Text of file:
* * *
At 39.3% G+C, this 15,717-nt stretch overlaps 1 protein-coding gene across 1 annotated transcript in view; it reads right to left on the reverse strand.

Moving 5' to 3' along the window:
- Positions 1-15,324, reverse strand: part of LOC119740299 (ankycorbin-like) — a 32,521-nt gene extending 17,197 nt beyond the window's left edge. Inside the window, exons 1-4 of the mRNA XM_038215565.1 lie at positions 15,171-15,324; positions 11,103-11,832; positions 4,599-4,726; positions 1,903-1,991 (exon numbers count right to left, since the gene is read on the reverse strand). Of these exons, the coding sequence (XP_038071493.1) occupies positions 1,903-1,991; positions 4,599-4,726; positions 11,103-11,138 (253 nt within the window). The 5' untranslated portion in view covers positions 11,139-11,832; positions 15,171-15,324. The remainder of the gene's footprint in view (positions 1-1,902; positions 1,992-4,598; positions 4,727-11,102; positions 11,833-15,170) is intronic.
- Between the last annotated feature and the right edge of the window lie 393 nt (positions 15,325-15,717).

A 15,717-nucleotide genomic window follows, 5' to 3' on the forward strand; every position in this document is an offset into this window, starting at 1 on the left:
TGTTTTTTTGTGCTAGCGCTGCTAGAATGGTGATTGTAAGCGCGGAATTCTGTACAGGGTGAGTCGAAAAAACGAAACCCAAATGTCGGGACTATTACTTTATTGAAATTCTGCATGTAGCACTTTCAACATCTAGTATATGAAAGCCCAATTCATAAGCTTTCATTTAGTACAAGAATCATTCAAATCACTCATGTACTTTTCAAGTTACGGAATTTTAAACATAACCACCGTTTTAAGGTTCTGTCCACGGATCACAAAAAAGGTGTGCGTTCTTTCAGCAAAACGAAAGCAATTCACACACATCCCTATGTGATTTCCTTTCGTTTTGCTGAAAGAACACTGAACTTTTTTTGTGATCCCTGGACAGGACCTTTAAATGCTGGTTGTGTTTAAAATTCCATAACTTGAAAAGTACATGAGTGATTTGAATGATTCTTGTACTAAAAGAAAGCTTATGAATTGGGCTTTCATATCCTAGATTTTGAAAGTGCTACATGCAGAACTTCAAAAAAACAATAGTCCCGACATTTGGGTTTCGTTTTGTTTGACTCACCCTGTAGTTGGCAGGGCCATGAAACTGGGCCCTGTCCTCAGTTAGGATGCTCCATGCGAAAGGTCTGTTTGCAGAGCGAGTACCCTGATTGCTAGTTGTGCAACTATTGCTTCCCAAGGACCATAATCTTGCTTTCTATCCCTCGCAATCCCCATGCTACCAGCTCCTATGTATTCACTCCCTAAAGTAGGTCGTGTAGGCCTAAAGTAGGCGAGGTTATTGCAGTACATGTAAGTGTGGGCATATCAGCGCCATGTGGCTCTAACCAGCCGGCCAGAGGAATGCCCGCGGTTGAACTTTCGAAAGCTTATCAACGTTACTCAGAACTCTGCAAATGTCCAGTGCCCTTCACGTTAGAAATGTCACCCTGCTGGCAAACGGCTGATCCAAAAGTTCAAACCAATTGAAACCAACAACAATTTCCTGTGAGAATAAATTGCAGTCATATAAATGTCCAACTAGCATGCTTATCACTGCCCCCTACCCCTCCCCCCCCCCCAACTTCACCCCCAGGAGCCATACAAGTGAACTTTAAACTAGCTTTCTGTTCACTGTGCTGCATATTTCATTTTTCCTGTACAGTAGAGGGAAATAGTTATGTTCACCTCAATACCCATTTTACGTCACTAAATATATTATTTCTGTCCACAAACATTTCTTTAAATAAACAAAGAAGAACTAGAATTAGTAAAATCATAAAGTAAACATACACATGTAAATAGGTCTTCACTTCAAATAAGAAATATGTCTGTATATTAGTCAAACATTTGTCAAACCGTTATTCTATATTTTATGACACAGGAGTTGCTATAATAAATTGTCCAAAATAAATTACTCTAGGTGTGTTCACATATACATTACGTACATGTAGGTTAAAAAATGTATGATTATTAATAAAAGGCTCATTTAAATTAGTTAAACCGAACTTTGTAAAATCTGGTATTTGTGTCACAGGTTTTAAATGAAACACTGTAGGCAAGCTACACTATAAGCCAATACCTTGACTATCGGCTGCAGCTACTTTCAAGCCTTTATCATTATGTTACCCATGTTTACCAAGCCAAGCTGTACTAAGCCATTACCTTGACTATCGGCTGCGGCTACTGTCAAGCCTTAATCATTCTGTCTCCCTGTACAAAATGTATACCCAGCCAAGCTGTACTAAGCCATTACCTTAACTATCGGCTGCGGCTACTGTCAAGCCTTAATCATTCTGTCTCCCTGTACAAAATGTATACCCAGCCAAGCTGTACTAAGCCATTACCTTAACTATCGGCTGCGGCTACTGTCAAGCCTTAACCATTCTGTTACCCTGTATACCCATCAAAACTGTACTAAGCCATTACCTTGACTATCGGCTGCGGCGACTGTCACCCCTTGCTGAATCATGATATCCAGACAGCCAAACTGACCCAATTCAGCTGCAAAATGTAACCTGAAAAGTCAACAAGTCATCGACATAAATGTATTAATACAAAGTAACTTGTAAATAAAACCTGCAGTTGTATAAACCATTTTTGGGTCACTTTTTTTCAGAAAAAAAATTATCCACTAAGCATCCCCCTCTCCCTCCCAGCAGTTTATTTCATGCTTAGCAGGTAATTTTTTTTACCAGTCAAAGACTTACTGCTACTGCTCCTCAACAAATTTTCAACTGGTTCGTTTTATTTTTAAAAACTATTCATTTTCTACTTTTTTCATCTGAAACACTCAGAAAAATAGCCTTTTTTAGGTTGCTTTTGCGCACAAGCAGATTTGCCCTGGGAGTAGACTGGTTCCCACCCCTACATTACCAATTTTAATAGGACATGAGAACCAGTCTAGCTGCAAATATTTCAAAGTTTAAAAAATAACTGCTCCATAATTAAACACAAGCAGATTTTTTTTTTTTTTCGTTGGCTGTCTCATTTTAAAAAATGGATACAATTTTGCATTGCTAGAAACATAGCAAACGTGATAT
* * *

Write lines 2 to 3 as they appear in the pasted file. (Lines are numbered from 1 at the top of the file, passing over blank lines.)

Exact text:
Moving 5' to 3' along the window:
- Positions 1-15,324, reverse strand: part of LOC119740299 (ankycorbin-like) — a 32,521-nt gene extending 17,197 nt beyond the window's left edge. Inside the window, exons 1-4 of the mRNA XM_038215565.1 lie at positions 15,171-15,324; positions 11,103-11,832; positions 4,599-4,726; positions 1,903-1,991 (exon numbers count right to left, since the gene is read on the reverse strand). Of these exons, the coding sequence (XP_038071493.1) occupies positions 1,903-1,991; positions 4,599-4,726; positions 11,103-11,138 (253 nt within the window). The 5' untranslated portion in view covers positions 11,139-11,832; positions 15,171-15,324. The remainder of the gene's footprint in view (positions 1-1,902; positions 1,992-4,598; positions 4,727-11,102; positions 11,833-15,170) is intronic.